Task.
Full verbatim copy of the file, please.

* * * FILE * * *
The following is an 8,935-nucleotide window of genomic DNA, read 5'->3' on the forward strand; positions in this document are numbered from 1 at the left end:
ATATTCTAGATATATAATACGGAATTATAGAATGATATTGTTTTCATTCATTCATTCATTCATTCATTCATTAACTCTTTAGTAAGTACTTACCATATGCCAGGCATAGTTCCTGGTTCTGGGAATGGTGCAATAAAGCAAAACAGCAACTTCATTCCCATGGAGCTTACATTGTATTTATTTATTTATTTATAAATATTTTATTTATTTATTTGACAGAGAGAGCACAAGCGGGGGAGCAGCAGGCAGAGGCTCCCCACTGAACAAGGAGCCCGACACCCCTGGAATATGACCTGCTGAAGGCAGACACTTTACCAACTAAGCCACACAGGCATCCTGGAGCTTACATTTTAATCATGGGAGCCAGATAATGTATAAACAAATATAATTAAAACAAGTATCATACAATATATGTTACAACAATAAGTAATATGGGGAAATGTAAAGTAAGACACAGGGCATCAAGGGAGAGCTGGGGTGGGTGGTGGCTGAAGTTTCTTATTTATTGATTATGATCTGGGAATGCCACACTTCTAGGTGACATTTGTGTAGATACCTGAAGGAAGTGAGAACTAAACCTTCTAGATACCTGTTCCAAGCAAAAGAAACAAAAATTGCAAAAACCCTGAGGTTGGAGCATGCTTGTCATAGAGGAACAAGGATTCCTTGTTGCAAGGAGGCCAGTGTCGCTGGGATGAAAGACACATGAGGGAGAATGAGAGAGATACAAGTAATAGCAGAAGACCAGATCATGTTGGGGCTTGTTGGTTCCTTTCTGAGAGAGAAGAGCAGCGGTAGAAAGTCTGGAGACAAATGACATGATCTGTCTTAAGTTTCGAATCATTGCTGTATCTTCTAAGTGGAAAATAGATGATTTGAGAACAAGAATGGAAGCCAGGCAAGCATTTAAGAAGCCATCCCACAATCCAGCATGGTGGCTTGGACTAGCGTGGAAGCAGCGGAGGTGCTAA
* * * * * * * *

The following is an 8,935-nucleotide window of genomic DNA, read 5'->3' on the forward strand; positions in this document are numbered from 1 at the left end:
ATATTCTAGATATATAATACGGAATTATAGAATGATATTGTTTTCATTCATTCATTCATTCATTCATTCATTAACTCTTTAGTAAGTACTTACCATATGCCAGGCATAGTTCCTGGTTCTGGGAATGGTGCAATAAAGCAAAACAGCAACTTCATTCCCATGGAGCTTACATTGTATTTATTTATTTATTTATAAATATTTTATTTATTTATTTGACAGAGAGAGCACAAGCGGGGGAGCAGCAGGCAGAGGCTCCCCACTGAACAAGGAGCCCGACACCCCTGGAATATGACCTGCTGAAGGCAGACACTTTACCAACTAAGCCACACAGGCATCCTGGAGCTTACATTTTAATCATGGGAGCCAGATAATGTATAAACAAATATAATTAAAACAAGTATCATACAATATATGTTACAACAATAAGTAATATGGGGAAATGTAAAGTAAGACACAGGGCATCAAGGGAGAGCTGGGGTGGGTGGTGGCTGAAGTTTCTTATTTATTGATTATGATCTGGGAATGCCACACTTCTAGGTGACATTTGTGTAGATACCTGAAGGAAGTGAGAACTAAACCTTCTAGATACCTGTTCCAAGCAAAAGAAACAAAAATTGCAAAAACCCTGAGGTTGGAGCATGCTTGTCATAGAGGAACAAGGATTCCTTGTTGCAAGGAGGCCAGTGTCGCTGGGATGAAAGACACATGAGGGAGAATGAGAGAGATACAAGTAATAGCAGAAGACCAGATCATGTTGGGGCTTGTTGGTTCCTTTCTGAGAGAGAAGAGCAGCGGTAGAAAGTCTGGAGACAAATGACATGATCTGTCTTAAGTTTCGAATCATTGCTGTATCTTCTAAGTGGAAAATAGATGATTTGAGAACAAGAATGGAAGCCAGGCAAGCATTTAAGAAGCCATCCCACAATCCAGCATGGTGGCTTGGACTAGCGTGGAAGCAGCGGAGGTGCTAA